DP17433 The Long-Run Effects of Government Spending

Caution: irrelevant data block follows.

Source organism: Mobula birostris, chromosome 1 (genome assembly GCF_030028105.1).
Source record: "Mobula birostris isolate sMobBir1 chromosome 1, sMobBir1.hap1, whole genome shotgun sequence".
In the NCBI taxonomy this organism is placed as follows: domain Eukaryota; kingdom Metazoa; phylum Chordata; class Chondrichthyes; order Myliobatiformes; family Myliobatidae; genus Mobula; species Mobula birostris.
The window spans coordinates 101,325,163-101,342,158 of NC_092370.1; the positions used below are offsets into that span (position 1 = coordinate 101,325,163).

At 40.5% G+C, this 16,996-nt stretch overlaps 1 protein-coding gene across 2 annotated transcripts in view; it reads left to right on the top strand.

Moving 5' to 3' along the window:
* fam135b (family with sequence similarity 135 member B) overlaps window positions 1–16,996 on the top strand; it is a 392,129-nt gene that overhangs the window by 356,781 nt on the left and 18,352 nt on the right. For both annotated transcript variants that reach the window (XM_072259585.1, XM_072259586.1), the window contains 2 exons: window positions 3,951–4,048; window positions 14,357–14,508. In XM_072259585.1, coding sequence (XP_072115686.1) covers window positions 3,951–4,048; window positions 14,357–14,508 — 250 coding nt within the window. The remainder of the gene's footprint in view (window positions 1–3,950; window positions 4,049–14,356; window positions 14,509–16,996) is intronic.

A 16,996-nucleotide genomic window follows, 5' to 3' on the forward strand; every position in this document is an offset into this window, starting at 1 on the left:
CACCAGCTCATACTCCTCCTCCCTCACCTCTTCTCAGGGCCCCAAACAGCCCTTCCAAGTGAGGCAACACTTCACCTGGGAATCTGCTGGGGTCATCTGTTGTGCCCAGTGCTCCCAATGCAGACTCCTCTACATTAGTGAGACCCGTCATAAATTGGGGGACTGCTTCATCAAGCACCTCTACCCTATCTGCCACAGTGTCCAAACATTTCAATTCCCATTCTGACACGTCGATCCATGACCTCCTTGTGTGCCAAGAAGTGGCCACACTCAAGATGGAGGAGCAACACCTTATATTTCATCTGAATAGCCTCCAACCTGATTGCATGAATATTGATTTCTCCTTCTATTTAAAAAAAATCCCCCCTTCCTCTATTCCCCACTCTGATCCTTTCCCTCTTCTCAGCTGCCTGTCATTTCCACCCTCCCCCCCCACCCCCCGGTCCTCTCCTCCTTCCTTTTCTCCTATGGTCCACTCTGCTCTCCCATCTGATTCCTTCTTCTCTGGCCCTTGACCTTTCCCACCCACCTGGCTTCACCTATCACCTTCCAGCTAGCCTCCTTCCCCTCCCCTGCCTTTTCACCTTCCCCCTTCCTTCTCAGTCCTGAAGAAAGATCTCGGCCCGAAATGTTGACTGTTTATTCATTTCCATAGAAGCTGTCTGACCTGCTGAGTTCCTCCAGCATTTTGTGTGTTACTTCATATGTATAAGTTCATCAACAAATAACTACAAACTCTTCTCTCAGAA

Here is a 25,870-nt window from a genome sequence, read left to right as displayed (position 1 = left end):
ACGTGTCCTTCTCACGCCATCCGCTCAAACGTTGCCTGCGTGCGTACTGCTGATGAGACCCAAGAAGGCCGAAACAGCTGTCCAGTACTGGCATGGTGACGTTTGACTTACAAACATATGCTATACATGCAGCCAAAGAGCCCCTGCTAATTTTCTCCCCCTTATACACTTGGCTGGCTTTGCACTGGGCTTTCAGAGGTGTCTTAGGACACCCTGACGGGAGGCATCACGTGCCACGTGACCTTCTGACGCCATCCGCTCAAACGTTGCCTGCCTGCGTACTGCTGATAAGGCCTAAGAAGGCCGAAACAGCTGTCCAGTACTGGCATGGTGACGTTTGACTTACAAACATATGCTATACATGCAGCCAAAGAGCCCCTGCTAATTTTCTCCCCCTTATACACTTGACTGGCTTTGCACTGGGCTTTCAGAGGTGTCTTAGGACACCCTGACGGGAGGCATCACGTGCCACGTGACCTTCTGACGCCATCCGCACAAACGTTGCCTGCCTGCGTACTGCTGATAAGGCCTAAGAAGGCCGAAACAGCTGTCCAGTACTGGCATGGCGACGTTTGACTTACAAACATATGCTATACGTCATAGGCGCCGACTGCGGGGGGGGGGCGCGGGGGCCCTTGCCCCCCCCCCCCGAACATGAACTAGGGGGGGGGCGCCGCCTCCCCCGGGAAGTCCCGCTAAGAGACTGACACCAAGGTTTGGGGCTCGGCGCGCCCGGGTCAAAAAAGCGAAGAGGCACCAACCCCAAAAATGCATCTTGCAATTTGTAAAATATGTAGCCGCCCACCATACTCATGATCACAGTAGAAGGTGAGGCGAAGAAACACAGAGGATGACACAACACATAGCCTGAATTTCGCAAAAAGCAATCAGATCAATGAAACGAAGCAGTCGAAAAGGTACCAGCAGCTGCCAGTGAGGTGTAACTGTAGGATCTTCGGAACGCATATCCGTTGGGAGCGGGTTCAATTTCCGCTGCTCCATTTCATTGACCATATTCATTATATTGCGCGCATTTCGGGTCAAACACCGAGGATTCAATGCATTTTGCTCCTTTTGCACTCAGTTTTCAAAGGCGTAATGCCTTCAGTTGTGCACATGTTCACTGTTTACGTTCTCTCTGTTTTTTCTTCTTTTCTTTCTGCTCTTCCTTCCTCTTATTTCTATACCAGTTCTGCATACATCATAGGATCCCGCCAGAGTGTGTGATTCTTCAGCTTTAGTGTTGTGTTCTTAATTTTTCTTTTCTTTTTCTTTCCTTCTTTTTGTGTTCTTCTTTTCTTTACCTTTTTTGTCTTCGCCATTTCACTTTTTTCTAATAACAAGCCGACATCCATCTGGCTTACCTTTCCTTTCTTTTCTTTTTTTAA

We study the dynamic effects of military spending and other government outlays using 125 years of U.S. quarterly data and Vector Auto Regressions (VAR) with up to sixty lags. The output multiplier is below one at business-cycle frequencies but is above one in the long-run. A public spending expansion of 1% of GDP leads to a sustained increase in inflation of 0.15% per year. Military spending crowds out private investment over the first four years but crowds it in at longer horizons. Over the medium-term, innovation and productivity rise persistently, leading to a second output expansion. We show that these dynamics are most likely driven by government R&D expenditure rather than by public investment or public consumption, highlighting an important channel through which fiscal policy can support economic growth beyond the business-cycle.